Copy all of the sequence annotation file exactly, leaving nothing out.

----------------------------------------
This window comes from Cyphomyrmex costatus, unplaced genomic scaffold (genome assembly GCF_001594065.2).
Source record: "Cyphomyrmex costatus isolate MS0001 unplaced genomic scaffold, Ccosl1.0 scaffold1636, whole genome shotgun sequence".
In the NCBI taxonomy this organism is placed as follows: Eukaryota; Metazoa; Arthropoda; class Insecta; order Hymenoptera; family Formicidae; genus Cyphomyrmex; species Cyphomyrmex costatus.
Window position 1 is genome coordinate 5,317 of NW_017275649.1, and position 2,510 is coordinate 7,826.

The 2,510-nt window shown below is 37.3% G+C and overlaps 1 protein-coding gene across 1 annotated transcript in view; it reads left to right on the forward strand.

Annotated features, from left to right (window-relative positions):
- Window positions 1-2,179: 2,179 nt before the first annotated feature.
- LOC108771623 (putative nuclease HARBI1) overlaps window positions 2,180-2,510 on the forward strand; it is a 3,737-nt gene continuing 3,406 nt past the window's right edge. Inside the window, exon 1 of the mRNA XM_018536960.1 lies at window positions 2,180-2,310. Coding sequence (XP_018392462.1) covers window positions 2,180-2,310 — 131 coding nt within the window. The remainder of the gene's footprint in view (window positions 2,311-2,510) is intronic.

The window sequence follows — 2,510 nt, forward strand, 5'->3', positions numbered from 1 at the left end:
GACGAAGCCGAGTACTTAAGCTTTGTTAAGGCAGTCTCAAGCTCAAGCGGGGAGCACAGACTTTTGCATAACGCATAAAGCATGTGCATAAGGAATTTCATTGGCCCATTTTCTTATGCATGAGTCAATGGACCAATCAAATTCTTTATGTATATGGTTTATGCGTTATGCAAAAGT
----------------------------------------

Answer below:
This window comes from Cyphomyrmex costatus, unplaced genomic scaffold (genome assembly GCF_001594065.2).
Source record: "Cyphomyrmex costatus isolate MS0001 unplaced genomic scaffold, Ccosl1.0 scaffold1636, whole genome shotgun sequence".
In the NCBI taxonomy this organism is placed as follows: Eukaryota; Metazoa; Arthropoda; class Insecta; order Hymenoptera; family Formicidae; genus Cyphomyrmex; species Cyphomyrmex costatus.
Window position 1 is genome coordinate 5,317 of NW_017275649.1, and position 2,510 is coordinate 7,826.

The 2,510-nt window shown below is 37.3% G+C and overlaps 1 protein-coding gene across 1 annotated transcript in view; it reads left to right on the forward strand.

Annotated features, from left to right (window-relative positions):
- Window positions 1-2,179: 2,179 nt before the first annotated feature.
- LOC108771623 (putative nuclease HARBI1) overlaps window positions 2,180-2,510 on the forward strand; it is a 3,737-nt gene continuing 3,406 nt past the window's right edge. Inside the window, exon 1 of the mRNA XM_018536960.1 lies at window positions 2,180-2,310. Coding sequence (XP_018392462.1) covers window positions 2,180-2,310 — 131 coding nt within the window. The remainder of the gene's footprint in view (window positions 2,311-2,510) is intronic.

The window sequence follows — 2,510 nt, forward strand, 5'->3', positions numbered from 1 at the left end:
GACGAAGCCGAGTACTTAAGCTTTGTTAAGGCAGTCTCAAGCTCAAGCGGGGAGCACAGACTTTTGCATAACGCATAAAGCATGTGCATAAGGAATTTCATTGGCCCATTTTCTTATGCATGAGTCAATGGACCAATCAAATTCTTTATGTATATGGTTTATGCGTTATGCAAAAGT